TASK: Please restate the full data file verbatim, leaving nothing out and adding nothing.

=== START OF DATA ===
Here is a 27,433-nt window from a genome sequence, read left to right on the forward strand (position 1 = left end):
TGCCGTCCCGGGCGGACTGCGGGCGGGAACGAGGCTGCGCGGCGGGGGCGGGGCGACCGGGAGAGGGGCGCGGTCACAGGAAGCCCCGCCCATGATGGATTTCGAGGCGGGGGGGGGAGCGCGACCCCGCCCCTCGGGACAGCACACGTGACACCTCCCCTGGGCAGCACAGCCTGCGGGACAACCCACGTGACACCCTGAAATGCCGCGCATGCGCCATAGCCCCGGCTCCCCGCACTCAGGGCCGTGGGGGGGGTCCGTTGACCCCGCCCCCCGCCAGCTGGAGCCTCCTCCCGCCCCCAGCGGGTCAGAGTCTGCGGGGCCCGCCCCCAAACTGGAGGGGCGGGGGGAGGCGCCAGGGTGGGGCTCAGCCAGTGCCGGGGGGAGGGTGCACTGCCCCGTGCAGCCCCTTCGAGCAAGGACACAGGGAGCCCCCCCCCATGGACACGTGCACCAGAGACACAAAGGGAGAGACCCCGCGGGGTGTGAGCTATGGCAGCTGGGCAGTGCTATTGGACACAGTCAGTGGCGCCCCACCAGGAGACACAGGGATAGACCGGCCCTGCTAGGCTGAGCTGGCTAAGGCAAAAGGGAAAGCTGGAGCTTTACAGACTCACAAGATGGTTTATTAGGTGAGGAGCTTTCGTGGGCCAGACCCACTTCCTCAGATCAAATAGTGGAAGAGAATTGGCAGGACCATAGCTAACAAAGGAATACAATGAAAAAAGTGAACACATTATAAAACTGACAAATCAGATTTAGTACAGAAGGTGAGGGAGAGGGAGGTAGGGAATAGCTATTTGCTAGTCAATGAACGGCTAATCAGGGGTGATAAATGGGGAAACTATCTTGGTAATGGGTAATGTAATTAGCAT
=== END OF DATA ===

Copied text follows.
Here is a 27,433-nt window from a genome sequence, read left to right on the forward strand (position 1 = left end):
TGCCGTCCCGGGCGGACTGCGGGCGGGAACGAGGCTGCGCGGCGGGGGCGGGGCGACCGGGAGAGGGGCGCGGTCACAGGAAGCCCCGCCCATGATGGATTTCGAGGCGGGGGGGGGAGCGCGACCCCGCCCCTCGGGACAGCACACGTGACACCTCCCCTGGGCAGCACAGCCTGCGGGACAACCCACGTGACACCCTGAAATGCCGCGCATGCGCCATAGCCCCGGCTCCCCGCACTCAGGGCCGTGGGGGGGGTCCGTTGACCCCGCCCCCCGCCAGCTGGAGCCTCCTCCCGCCCCCAGCGGGTCAGAGTCTGCGGGGCCCGCCCCCAAACTGGAGGGGCGGGGGGAGGCGCCAGGGTGGGGCTCAGCCAGTGCCGGGGGGAGGGTGCACTGCCCCGTGCAGCCCCTTCGAGCAAGGACACAGGGAGCCCCCCCCCATGGACACGTGCACCAGAGACACAAAGGGAGAGACCCCGCGGGGTGTGAGCTATGGCAGCTGGGCAGTGCTATTGGACACAGTCAGTGGCGCCCCACCAGGAGACACAGGGATAGACCGGCCCTGCTAGGCTGAGCTGGCTAAGGCAAAAGGGAAAGCTGGAGCTTTACAGACTCACAAGATGGTTTATTAGGTGAGGAGCTTTCGTGGGCCAGACCCACTTCCTCAGATCAAATAGTGGAAGAGAATTGGCAGGACCATAGCTAACAAAGGAATACAATGAAAAAAGTGAACACATTATAAAACTGACAAATCAGATTTAGTACAGAAGGTGAGGGAGAGGGAGGTAGGGAATAGCTATTTGCTAGTCAATGAACGGCTAATCAGGGGTGATAAATGGGGAAACTATCTTGGTAATGGGTAATGTAATTAGCAT